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Market research: A survey or crystal ball?

My friends say I’m odd. It’s unusual, they say, to become animated when talking about business. It was with a resigned sigh that they accepted my invitation for an ‘end of recession’ drink. There was also grumbling at the last minute nature of the invite. A sensible precaution I thought. The October celebration was hastily repositioned as a commiseration drink when figures failed to back up economists’ estimates of an early exit from recession. I suspect you are also starting to think I’m a little odd so I’ll cut to the chase. At this celebration I was asked: Can a survey forecast the beginning or end of a recession? 

There are many variables which can cause recession, some of which are unforeseen, such as hidden ‘toxic debt’. This means that there can never be a clear cut predictor (as October’s experience illustrates). However, surveys are a useful indicator.

Economies are based on confidence. Banks lend to companies if they’re confident the loan will be repaid with interest. Companies invest in assets, employees and marketing if they’re confident that profitable sales can be made. Consumers spend if they’re confident their job and home are safe. Remove confidence and you remove economic growth. Surveys are good at measuring confidence which makes them good predictors of economic health.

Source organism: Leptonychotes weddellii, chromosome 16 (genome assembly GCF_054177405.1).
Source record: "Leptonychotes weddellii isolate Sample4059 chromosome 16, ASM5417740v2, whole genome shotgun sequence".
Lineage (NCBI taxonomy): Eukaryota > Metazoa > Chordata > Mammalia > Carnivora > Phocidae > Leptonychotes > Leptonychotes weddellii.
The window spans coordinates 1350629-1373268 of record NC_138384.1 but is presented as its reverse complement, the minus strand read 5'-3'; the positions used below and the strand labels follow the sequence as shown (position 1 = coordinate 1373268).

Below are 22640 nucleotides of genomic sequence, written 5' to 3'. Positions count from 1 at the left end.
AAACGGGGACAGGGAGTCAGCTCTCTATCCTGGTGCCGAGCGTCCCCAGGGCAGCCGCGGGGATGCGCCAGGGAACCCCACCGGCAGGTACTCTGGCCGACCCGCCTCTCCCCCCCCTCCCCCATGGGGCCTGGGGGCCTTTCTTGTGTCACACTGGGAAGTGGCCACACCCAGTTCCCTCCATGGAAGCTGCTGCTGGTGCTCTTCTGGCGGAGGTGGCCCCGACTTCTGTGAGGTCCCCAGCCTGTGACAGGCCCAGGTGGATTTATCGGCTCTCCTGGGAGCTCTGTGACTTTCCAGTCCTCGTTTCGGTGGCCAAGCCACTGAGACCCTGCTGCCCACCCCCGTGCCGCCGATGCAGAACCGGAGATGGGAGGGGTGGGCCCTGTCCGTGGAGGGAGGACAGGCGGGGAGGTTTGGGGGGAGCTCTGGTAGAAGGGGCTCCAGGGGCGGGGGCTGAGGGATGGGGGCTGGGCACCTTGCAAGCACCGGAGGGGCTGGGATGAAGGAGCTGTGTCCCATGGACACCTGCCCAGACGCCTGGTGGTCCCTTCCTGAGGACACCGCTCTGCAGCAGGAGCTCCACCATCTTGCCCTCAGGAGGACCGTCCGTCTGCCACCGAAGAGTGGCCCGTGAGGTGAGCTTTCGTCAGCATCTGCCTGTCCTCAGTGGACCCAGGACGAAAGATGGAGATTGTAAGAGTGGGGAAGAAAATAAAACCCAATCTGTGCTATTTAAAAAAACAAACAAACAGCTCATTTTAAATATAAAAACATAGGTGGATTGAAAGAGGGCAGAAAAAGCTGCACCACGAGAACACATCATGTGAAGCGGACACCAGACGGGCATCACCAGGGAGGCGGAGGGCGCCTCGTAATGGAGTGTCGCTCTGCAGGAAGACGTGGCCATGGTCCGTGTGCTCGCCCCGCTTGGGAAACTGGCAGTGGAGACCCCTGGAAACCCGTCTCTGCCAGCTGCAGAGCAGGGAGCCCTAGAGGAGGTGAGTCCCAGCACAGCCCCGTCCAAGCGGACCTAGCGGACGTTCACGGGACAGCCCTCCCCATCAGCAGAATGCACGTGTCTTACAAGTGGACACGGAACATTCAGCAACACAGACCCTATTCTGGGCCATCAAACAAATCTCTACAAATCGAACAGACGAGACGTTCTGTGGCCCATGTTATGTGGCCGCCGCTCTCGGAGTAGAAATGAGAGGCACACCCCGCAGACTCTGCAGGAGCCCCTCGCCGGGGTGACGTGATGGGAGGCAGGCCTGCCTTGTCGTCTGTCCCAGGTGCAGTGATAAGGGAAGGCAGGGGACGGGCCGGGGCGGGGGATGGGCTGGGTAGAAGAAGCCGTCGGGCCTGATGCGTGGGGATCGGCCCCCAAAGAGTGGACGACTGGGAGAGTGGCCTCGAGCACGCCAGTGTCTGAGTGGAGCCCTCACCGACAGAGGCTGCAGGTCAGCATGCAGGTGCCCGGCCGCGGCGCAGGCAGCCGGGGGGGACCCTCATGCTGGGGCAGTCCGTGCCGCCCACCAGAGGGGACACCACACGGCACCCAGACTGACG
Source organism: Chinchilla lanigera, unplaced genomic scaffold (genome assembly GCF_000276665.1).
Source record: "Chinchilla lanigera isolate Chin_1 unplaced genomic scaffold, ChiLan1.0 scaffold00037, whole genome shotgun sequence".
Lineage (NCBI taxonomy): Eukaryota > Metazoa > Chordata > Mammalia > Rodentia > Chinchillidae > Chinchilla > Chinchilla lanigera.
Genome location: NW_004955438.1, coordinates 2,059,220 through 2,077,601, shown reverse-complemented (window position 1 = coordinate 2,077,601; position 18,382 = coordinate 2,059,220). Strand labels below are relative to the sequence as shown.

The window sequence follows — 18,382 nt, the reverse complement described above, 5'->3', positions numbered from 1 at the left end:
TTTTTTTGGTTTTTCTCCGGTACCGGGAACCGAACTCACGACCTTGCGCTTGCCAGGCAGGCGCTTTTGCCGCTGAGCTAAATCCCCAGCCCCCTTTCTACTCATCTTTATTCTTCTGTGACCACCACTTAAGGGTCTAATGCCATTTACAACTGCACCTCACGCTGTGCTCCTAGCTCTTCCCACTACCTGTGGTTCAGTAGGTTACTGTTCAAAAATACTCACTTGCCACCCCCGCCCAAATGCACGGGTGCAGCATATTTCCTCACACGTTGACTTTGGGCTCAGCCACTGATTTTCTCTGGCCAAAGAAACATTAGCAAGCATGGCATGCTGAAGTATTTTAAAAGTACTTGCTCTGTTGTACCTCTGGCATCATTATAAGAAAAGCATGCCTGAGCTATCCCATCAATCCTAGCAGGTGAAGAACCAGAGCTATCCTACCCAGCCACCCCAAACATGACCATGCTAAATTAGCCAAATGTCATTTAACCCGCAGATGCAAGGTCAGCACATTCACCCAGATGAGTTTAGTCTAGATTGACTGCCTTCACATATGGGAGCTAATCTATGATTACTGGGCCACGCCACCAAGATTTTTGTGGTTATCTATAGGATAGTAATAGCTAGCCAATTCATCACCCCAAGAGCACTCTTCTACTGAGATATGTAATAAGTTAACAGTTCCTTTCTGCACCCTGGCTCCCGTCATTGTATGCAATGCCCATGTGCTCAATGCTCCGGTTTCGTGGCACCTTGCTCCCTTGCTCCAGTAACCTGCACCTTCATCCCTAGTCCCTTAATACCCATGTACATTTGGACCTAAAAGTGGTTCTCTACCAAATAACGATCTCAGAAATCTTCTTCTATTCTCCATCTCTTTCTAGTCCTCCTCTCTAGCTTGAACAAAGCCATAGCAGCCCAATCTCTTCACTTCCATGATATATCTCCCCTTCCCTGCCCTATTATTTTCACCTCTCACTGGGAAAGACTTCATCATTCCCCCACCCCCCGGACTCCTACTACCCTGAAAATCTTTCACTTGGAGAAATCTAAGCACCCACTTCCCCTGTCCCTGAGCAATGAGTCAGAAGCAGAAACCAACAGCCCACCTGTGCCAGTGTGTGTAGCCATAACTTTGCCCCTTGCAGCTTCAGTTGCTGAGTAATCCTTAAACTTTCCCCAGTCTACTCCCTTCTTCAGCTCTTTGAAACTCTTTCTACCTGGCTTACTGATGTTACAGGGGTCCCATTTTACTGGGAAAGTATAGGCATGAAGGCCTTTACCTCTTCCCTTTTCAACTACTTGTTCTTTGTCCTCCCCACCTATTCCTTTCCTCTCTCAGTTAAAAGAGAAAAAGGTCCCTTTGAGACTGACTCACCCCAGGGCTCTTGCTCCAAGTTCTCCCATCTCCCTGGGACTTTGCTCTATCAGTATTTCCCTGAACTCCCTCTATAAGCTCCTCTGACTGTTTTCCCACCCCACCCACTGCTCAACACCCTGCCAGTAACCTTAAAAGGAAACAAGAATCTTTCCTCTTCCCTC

An economy can also be seen as a number of microcosms defined by industry sector or specialism. B2B marketing is one such microcosm and we have our own confidence survey in the form of the B2B Barometer conducted by Circle Research, The IDM and ABBA. Good news is that the latest findings are positive:
• 73 per cent of client-side B2B marketers expect their marketing spend to increase over the next 12 months
• 45 per cent of B2B marketing agencies report revenue decline in the last 12 months but 79 per cent anticipate growth over the next 12 months
Time to plan the next party perhaps…